the local parish-congregation.

Best Practices For the Local Congregation

On Christian Spirituality Congregational Best Practices

Tap or click on the words below. The text will roll down; re-tap the button to roll back up. These are meant to be a start, a step beyond mere definition. They'll be like the first article below, Your Neighborhood.

Understand Your Neighborhood

Many Christian gatherings call themselves "community" churches or "parishes". Both terms refer mainly to a geographic area that the congregation serves. Or they may caption their name with "A Neighborhood Fellowship" or "The Neighborly Church". But ask any non-member from the neighborhood what that church does, and they'll often say, "I never see much of them", or "They keep to themselves". Often, the ministers and elders only know a few parts of town - usually the safest, or where the residents are most like themselves. They don't even take the time to pedal or drive through parts of it, much less walk through it. And they don't know about many (or even most) important community institutions, such as schools, libraries, businesses, government offices, social service centers, and such. Often they know only the hospitals and the funeral homes.

Say 'Yes!' To Your Community

I suggest a different approach. Be intentional. Make a plan to find out what you don't know. Take the time to know the neighborhoods of your congregation. Make sure that all pastors, elders, youth leaders and leading staff take the time to learn the neighborhood(s) - together when possible. List and count the other congregations, and contact each one where possible. Know all the institutions, at least by name and location. Walk or bike the streets (or drive for the ones who have trouble doing that). Wander a bit. Have them take notes or voice memos as to what they find. Go into the bars when they have live performers, meet them and know who they are. Go in small groups into each particular area, and prayerwalk it on a regular basis. As you go through it, pay close attention to details. As you make a foundation of knowledge, meet together and talk about what you've learned:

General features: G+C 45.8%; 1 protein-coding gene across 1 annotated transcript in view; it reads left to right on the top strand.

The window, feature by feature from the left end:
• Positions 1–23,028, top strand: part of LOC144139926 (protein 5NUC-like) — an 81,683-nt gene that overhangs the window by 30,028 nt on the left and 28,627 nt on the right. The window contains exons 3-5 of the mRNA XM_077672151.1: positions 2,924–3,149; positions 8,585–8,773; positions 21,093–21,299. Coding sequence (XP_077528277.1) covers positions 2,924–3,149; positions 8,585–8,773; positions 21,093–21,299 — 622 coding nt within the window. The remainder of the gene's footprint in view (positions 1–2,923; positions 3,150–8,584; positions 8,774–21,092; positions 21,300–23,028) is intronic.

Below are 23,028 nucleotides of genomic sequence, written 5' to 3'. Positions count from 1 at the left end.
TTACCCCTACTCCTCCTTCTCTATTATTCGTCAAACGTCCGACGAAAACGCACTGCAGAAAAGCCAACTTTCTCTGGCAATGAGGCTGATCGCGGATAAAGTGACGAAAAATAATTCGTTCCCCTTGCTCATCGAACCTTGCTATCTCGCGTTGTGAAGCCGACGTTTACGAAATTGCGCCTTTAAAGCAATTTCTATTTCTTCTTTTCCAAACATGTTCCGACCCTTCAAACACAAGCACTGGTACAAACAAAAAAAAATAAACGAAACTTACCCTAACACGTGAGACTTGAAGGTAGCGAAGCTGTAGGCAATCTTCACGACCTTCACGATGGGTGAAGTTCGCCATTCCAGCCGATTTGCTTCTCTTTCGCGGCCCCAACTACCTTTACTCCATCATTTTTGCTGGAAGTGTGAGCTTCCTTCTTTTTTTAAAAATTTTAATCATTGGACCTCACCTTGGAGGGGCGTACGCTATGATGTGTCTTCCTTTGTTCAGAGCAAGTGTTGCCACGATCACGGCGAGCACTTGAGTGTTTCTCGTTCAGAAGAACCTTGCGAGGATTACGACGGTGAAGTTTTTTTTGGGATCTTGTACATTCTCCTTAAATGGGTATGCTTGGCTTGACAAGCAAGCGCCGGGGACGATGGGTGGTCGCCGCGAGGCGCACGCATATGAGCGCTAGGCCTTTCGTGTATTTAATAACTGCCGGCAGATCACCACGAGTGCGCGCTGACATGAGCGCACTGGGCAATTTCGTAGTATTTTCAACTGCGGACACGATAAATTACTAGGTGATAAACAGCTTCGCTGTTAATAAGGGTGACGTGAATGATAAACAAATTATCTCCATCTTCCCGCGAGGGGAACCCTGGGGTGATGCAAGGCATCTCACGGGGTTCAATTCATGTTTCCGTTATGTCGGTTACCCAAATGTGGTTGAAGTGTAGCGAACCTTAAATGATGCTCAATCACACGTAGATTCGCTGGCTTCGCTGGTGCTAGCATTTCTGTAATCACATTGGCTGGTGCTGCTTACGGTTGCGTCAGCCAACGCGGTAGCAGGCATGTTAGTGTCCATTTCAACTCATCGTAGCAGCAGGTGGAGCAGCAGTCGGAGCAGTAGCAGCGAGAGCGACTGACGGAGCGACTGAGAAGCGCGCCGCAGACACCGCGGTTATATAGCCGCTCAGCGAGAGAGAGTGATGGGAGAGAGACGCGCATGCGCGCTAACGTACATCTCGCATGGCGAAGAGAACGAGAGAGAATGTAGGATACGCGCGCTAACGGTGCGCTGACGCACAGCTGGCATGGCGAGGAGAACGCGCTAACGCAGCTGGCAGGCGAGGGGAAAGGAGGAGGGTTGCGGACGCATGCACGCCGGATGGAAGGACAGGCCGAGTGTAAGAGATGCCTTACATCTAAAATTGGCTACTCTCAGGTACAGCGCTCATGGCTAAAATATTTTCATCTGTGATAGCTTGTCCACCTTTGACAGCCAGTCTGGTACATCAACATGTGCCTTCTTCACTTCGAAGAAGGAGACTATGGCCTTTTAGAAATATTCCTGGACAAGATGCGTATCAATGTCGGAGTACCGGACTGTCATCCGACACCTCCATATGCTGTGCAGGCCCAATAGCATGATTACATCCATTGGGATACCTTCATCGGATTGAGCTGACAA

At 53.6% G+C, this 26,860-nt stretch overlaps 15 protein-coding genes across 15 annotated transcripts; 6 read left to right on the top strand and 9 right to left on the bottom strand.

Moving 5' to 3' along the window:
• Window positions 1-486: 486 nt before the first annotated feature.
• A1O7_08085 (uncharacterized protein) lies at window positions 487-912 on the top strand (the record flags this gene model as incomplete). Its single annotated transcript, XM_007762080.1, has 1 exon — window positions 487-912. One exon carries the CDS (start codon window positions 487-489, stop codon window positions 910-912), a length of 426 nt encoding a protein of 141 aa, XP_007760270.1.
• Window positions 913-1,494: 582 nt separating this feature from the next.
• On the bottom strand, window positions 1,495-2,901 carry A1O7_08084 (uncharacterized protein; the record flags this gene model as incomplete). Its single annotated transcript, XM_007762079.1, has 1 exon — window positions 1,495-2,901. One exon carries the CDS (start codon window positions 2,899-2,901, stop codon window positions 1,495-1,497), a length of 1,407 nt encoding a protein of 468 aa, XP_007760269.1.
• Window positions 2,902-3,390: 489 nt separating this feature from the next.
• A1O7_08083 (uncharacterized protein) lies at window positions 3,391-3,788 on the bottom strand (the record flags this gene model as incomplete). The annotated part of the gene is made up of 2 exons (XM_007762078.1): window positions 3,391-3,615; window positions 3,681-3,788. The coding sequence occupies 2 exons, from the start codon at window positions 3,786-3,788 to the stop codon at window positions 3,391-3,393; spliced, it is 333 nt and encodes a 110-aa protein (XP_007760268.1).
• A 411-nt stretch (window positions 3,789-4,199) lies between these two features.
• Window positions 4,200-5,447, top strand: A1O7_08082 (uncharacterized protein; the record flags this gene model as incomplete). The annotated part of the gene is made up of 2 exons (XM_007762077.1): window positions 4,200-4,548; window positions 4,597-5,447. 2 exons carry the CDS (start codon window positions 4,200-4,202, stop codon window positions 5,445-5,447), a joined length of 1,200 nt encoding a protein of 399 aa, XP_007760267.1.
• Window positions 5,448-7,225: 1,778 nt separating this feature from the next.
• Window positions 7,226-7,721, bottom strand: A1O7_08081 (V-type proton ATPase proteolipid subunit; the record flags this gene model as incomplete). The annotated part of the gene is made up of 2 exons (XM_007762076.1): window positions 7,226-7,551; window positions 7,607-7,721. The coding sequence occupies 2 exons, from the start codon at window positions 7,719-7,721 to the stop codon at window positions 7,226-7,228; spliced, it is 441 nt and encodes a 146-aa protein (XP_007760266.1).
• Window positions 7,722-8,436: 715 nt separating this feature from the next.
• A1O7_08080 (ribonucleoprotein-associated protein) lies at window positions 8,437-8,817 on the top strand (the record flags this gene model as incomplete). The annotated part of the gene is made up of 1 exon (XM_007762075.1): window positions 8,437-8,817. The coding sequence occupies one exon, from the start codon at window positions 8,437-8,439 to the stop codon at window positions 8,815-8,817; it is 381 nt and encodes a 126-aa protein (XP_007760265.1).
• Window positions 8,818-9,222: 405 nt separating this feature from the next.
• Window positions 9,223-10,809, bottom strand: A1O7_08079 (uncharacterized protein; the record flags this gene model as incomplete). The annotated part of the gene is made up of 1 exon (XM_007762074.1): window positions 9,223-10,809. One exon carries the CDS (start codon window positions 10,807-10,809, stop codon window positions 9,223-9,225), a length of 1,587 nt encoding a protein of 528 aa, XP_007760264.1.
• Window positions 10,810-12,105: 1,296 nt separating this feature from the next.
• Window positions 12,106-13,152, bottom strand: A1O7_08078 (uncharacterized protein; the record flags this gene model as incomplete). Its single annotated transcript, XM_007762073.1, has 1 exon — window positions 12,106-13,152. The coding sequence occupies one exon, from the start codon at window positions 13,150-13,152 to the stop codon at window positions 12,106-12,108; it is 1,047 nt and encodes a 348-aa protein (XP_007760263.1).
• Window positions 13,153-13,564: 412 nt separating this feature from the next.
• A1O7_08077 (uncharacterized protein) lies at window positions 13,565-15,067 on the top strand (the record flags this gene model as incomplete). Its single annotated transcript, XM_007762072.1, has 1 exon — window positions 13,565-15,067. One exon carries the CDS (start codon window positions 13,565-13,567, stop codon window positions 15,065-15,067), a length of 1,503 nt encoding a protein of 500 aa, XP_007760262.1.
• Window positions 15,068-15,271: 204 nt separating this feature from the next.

This new knowledge base acts as a ground floor for what you do next. Your attitude must not be that your neighbors are merely a mission field. They are your neighbors, and you finally took the time to start knowing who they are and what they do. In a sense, we are a part of them, so now go out and take part in the life of the community you're in, both as individuals and as a Christian community. But before, you didn't know; now you do. You have no excuses. And as you go, you will come to understand the neighbors and the neighborhood better over time. You'll know how it's changing. You'll make mistakes. You'll hurt yourselves and/or others, sooner or later. But you will be where God has put you, and God will use you. As God constantly says in Scripture, "Fear not!"

The Heart of the Local Body

The early church was special. It was new, different, excited from direct encounters with its first love. But it was far from perfect; it had many conflicts, divisions, and even schools of thought which compare to those of today. (For instance, Peter's followers and James's followers were united at the core, but worked out their beliefs on non-Jews and on holiness differently.) A marriage or a child is something 'bigger' that binds the husband and wife; in a different way the Spirit and the mission are the 'something bigger' that binds the members of "the Body of Christ", as the gathered believers are often called. The Spirit calls it back to the experiences and the discoveries, the identity that was set up back then, in order to make clear how that follows through each day, and where that will lead tomorrow. The Spirit is less interested (though not un-interested) in forms and strategies, but more in what makes the church the church -- the Gospel message, the Kingdom vision, and Christ's love for those who do not know or accept the message or the vision. These have already been revealed, they're no secret, and they're meant for everyone. A church without these is not a church, is not part of the Body. And because people are gathered in towns and neighborhoods, so does the Church.